AG Coakley Provides $1.75 Million to Massachusetts Department of Public Health for Asthma-Related Programs
Funding to Improve Outcomes for Asthmatic Adults and Children in Massachusetts
BOSTON – In an effort to improve outcomes for asthmatic older adults and children living in high risk communities with documented health disparities, more than $1.75 million has been provided to the Department of Public Health (DPH) to fund new programs in Massachusetts, Attorney General Martha Coakley announced today.
“In Massachusetts, thousands of children and older adults are diagnosed with asthma, and this funding will help to greatly improve their quality of life,” AG Coakley said. “We are pleased to help facilitate this grant and look forward to the Department of Public Health’s efforts in providing policy development and asthma-related programs in communities that need it most.”
“Asthma is a significant public health problem in the Commonwealth,” said Department of Public Health Commissioner Cheryl Bartlett, RN. “This funding allows Massachusetts to address the needs of vulnerable populations in innovative ways, by testing pioneering models for the delivery of home-based care for older adults with asthma and building on the work of the Prevention and Wellness Trust Fund to increase local policies that improve the home and school environments for children with asthma in high-risk communities.”
The funding is the result of a multistate settlement with the pharmaceutical company GlaxoSmithKline, LLC over allegations that it unlawfully promoted its asthma drug, Advair, and antidepressant drugs, Paxil and Wellbutrin.
The Interagency Service Agreement (ISA) with the AG’s Office, enables the DPH to create and support a pilot study to improve the lives of asthmatic adults as well as community based initiatives to help asthmatic children.
Reducing Older Adult Asthma Disparities (ROAAD), a pilot study utilizing 80 percent of the funding, will test a home-based intervention model aimed at improving the lives of asthmatic adults by strengthening health care provider and insurer support. This model, which has already been proven as an effective intervention for children, will aim to assess the feasibility of providing an adapted version of the evidence-based child intervention for older adults. The study, which will enroll 80-150 adults, primarily Black or Hispanic ethnicities older than 65 years of age, includes a home-visiting community health worker, visiting nurse, pharmacist, and primary care team.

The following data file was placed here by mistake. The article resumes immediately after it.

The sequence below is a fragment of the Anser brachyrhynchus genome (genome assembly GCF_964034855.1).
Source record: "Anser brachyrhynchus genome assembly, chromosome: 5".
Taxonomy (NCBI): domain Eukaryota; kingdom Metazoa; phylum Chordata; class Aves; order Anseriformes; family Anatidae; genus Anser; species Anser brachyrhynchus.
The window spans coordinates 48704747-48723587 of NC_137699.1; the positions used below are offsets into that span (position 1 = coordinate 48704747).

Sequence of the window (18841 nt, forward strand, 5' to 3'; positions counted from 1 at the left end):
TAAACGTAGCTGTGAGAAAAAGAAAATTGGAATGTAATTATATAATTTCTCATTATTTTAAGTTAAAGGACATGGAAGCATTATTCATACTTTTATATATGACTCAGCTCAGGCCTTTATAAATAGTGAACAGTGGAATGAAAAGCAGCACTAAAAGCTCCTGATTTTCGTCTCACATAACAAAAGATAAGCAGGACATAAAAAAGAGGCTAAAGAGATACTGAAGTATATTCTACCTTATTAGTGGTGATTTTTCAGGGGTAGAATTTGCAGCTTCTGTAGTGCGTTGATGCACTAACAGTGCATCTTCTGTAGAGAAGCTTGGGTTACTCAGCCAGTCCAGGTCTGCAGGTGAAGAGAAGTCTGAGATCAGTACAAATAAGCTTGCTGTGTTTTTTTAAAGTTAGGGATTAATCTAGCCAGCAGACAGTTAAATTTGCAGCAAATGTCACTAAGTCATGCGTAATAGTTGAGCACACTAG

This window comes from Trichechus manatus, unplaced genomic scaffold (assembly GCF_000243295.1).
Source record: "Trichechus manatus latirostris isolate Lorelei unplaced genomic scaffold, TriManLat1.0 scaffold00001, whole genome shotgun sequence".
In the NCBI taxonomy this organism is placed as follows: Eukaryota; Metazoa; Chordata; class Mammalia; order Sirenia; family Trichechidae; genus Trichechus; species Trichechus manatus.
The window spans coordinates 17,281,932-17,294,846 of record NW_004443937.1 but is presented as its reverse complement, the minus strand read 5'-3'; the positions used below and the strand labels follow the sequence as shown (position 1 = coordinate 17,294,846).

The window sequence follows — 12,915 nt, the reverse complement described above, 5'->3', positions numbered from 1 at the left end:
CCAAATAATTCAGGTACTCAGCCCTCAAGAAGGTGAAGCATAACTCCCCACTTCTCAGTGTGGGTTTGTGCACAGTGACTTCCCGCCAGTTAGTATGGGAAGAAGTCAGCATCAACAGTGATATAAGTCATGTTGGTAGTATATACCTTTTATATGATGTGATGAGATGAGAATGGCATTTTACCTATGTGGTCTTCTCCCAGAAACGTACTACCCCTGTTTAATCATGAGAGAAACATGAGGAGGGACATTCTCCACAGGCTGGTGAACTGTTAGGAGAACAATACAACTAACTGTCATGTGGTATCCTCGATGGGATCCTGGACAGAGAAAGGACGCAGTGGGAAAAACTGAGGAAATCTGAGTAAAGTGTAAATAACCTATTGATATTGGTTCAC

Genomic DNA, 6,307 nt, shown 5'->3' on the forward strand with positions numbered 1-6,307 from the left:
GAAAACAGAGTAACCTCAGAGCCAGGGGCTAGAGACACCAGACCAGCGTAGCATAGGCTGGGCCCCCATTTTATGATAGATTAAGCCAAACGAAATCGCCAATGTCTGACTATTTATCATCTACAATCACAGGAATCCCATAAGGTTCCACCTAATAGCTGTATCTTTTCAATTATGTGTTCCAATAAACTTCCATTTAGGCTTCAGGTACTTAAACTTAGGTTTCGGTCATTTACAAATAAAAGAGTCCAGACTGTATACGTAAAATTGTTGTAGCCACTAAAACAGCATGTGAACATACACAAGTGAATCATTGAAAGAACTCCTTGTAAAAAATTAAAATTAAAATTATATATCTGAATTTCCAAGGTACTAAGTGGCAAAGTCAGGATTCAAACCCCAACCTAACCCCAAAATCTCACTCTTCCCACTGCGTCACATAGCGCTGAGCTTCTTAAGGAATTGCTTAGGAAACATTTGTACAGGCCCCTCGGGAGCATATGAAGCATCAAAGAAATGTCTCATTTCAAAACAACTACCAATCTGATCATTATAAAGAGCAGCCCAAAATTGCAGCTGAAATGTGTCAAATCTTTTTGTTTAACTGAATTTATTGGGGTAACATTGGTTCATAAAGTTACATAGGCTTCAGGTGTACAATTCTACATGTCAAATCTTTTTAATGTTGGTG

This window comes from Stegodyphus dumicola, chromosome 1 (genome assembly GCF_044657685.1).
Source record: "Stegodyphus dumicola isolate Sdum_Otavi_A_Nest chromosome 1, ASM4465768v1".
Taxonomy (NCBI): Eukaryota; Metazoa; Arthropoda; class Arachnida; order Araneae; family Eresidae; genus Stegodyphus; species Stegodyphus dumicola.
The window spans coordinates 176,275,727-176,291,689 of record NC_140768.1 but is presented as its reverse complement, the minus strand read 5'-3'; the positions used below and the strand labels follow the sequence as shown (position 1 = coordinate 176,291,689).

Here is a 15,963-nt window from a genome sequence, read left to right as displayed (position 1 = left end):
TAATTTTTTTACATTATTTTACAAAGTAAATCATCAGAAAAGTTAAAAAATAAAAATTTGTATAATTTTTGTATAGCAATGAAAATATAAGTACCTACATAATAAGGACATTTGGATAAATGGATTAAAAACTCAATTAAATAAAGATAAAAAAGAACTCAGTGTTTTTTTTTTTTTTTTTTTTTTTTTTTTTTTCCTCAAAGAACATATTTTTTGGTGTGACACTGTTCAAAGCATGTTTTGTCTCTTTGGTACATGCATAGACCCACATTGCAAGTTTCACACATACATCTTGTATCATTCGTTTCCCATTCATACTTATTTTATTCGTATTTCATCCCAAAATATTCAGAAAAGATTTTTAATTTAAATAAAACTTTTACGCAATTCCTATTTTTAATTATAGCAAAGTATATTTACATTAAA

The Promoting Policies for Asthma in Local Communities (PALC) project will utilize 20 percent of the funds to better protect Black and Hispanic children with asthma in high-risk communities by improving public housing and school environments. PALC will build off of the Prevention and Wellness Trust Fund and pre-existing key partnerships DPH supports with the state’s highest-need communities.
Prior to this ISA, six of these highest-need communities in Boston, Framingham, Worcester, Holyoke, Lynn and New Bedford had identified home visiting, school strategies and high risk care management as their key initiatives in improving the lives of asthmatic children. The funding provided will enable DPH to promote smoke-free and integrated pest management policies in multi-unit dwellings and promote school-based wellness policies focused on improving school indoor air quality and asthma management in these six communities. PALC will help support the shared interest of DPH and the Department of Housing and Community Development to address environmental factors that make asthma worse in public housing.
According to the ISA, in 2012 an estimated 21.1 million adults in the United States had asthma, with 17 percent aged 65 and older. Older adults in Massachusetts have the highest mortality rate and the second highest hospitalization rate for asthma in the state. In 2012, more than 213,700 children in Massachusetts had a diagnosis of asthma.
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